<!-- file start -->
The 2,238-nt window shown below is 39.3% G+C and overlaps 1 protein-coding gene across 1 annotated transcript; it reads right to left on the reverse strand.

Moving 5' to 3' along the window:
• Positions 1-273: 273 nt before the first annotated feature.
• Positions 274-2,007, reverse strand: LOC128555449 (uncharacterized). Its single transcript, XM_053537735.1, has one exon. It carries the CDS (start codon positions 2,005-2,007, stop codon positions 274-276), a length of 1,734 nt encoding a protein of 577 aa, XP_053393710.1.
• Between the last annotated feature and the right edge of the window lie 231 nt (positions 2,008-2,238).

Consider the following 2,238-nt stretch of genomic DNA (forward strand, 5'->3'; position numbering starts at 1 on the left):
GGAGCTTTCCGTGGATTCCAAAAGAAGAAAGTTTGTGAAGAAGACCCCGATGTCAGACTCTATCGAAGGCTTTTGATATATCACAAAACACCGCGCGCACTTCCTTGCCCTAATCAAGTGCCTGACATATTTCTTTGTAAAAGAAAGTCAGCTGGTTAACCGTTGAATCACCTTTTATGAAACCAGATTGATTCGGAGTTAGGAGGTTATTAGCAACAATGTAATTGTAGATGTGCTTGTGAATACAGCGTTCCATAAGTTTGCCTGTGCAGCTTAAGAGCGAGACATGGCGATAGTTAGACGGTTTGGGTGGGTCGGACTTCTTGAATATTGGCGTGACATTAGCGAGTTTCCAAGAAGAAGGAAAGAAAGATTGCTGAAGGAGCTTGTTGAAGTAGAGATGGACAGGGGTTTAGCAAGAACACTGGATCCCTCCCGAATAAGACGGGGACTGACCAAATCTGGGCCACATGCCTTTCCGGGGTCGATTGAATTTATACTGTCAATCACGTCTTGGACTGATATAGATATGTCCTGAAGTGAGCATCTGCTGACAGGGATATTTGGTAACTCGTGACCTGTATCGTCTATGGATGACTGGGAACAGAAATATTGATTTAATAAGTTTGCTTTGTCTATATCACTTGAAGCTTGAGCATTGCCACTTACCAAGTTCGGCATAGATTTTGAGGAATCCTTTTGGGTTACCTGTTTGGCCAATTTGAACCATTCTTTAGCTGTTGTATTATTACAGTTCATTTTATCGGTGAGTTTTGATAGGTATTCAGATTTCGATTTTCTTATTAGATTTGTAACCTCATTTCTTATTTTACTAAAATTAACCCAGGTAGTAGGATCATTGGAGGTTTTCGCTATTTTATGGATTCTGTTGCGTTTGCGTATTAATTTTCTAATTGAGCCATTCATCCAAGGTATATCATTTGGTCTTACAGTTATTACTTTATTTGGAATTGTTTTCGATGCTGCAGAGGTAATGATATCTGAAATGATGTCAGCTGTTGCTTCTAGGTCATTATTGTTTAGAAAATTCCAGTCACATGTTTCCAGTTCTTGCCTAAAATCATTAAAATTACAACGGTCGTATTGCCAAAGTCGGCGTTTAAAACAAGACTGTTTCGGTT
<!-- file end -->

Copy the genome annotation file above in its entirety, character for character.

The 2,238-nt window shown below is 39.3% G+C and overlaps 1 protein-coding gene across 1 annotated transcript; it reads right to left on the reverse strand.

Moving 5' to 3' along the window:
• Positions 1-273: 273 nt before the first annotated feature.
• Positions 274-2,007, reverse strand: LOC128555449 (uncharacterized). Its single transcript, XM_053537735.1, has one exon. It carries the CDS (start codon positions 2,005-2,007, stop codon positions 274-276), a length of 1,734 nt encoding a protein of 577 aa, XP_053393710.1.
• Between the last annotated feature and the right edge of the window lie 231 nt (positions 2,008-2,238).

Consider the following 2,238-nt stretch of genomic DNA (forward strand, 5'->3'; position numbering starts at 1 on the left):
GGAGCTTTCCGTGGATTCCAAAAGAAGAAAGTTTGTGAAGAAGACCCCGATGTCAGACTCTATCGAAGGCTTTTGATATATCACAAAACACCGCGCGCACTTCCTTGCCCTAATCAAGTGCCTGACATATTTCTTTGTAAAAGAAAGTCAGCTGGTTAACCGTTGAATCACCTTTTATGAAACCAGATTGATTCGGAGTTAGGAGGTTATTAGCAACAATGTAATTGTAGATGTGCTTGTGAATACAGCGTTCCATAAGTTTGCCTGTGCAGCTTAAGAGCGAGACATGGCGATAGTTAGACGGTTTGGGTGGGTCGGACTTCTTGAATATTGGCGTGACATTAGCGAGTTTCCAAGAAGAAGGAAAGAAAGATTGCTGAAGGAGCTTGTTGAAGTAGAGATGGACAGGGGTTTAGCAAGAACACTGGATCCCTCCCGAATAAGACGGGGACTGACCAAATCTGGGCCACATGCCTTTCCGGGGTCGATTGAATTTATACTGTCAATCACGTCTTGGACTGATATAGATATGTCCTGAAGTGAGCATCTGCTGACAGGGATATTTGGTAACTCGTGACCTGTATCGTCTATGGATGACTGGGAACAGAAATATTGATTTAATAAGTTTGCTTTGTCTATATCACTTGAAGCTTGAGCATTGCCACTTACCAAGTTCGGCATAGATTTTGAGGAATCCTTTTGGGTTACCTGTTTGGCCAATTTGAACCATTCTTTAGCTGTTGTATTATTACAGTTCATTTTATCGGTGAGTTTTGATAGGTATTCAGATTTCGATTTTCTTATTAGATTTGTAACCTCATTTCTTATTTTACTAAAATTAACCCAGGTAGTAGGATCATTGGAGGTTTTCGCTATTTTATGGATTCTGTTGCGTTTGCGTATTAATTTTCTAATTGAGCCATTCATCCAAGGTATATCATTTGGTCTTACAGTTATTACTTTATTTGGAATTGTTTTCGATGCTGCAGAGGTAATGATATCTGAAATGATGTCAGCTGTTGCTTCTAGGTCATTATTGTTTAGAAAATTCCAGTCACATGTTTCCAGTTCTTGCCTAAAATCATTAAAATTACAACGGTCGTATTGCCAAAGTCGGCGTTTAAAACAAGACTGTTTCGGTT